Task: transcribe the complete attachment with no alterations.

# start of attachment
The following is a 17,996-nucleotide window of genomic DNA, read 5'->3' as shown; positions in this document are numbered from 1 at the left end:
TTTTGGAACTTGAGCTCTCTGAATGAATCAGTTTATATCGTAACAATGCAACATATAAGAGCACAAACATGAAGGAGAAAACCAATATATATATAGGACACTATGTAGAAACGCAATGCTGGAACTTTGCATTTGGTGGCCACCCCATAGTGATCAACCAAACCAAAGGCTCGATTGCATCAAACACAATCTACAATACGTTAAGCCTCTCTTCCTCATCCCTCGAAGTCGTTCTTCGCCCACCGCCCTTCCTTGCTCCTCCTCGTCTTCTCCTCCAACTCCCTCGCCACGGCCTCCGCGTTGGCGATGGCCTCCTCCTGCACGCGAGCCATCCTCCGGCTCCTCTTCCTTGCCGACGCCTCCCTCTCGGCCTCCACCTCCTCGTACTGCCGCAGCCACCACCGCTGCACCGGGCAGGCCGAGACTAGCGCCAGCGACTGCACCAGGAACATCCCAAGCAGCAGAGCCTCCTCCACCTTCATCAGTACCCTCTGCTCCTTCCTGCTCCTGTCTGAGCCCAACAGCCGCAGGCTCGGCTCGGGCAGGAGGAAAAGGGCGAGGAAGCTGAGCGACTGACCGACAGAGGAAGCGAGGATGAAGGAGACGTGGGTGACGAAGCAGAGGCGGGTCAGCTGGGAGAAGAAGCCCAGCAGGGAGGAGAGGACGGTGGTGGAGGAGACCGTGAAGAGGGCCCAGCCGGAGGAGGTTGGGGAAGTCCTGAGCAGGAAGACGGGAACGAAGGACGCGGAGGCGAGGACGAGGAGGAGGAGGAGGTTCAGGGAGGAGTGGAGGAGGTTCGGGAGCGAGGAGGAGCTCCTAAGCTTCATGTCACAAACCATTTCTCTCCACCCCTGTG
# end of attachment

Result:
The following is a 17,996-nucleotide window of genomic DNA, read 5'->3' as shown; positions in this document are numbered from 1 at the left end:
TTTTGGAACTTGAGCTCTCTGAATGAATCAGTTTATATCGTAACAATGCAACATATAAGAGCACAAACATGAAGGAGAAAACCAATATATATATAGGACACTATGTAGAAACGCAATGCTGGAACTTTGCATTTGGTGGCCACCCCATAGTGATCAACCAAACCAAAGGCTCGATTGCATCAAACACAATCTACAATACGTTAAGCCTCTCTTCCTCATCCCTCGAAGTCGTTCTTCGCCCACCGCCCTTCCTTGCTCCTCCTCGTCTTCTCCTCCAACTCCCTCGCCACGGCCTCCGCGTTGGCGATGGCCTCCTCCTGCACGCGAGCCATCCTCCGGCTCCTCTTCCTTGCCGACGCCTCCCTCTCGGCCTCCACCTCCTCGTACTGCCGCAGCCACCACCGCTGCACCGGGCAGGCCGAGACTAGCGCCAGCGACTGCACCAGGAACATCCCAAGCAGCAGAGCCTCCTCCACCTTCATCAGTACCCTCTGCTCCTTCCTGCTCCTGTCTGAGCCCAACAGCCGCAGGCTCGGCTCGGGCAGGAGGAAAAGGGCGAGGAAGCTGAGCGACTGACCGACAGAGGAAGCGAGGATGAAGGAGACGTGGGTGACGAAGCAGAGGCGGGTCAGCTGGGAGAAGAAGCCCAGCAGGGAGGAGAGGACGGTGGTGGAGGAGACCGTGAAGAGGGCCCAGCCGGAGGAGGTTGGGGAAGTCCTGAGCAGGAAGACGGGAACGAAGGACGCGGAGGCGAGGACGAGGAGGAGGAGGAGGTTCAGGGAGGAGTGGAGGAGGTTCGGGAGCGAGGAGGAGCTCCTAAGCTTCATGTCACAAACCATTTCTCTCCACCCCTGTG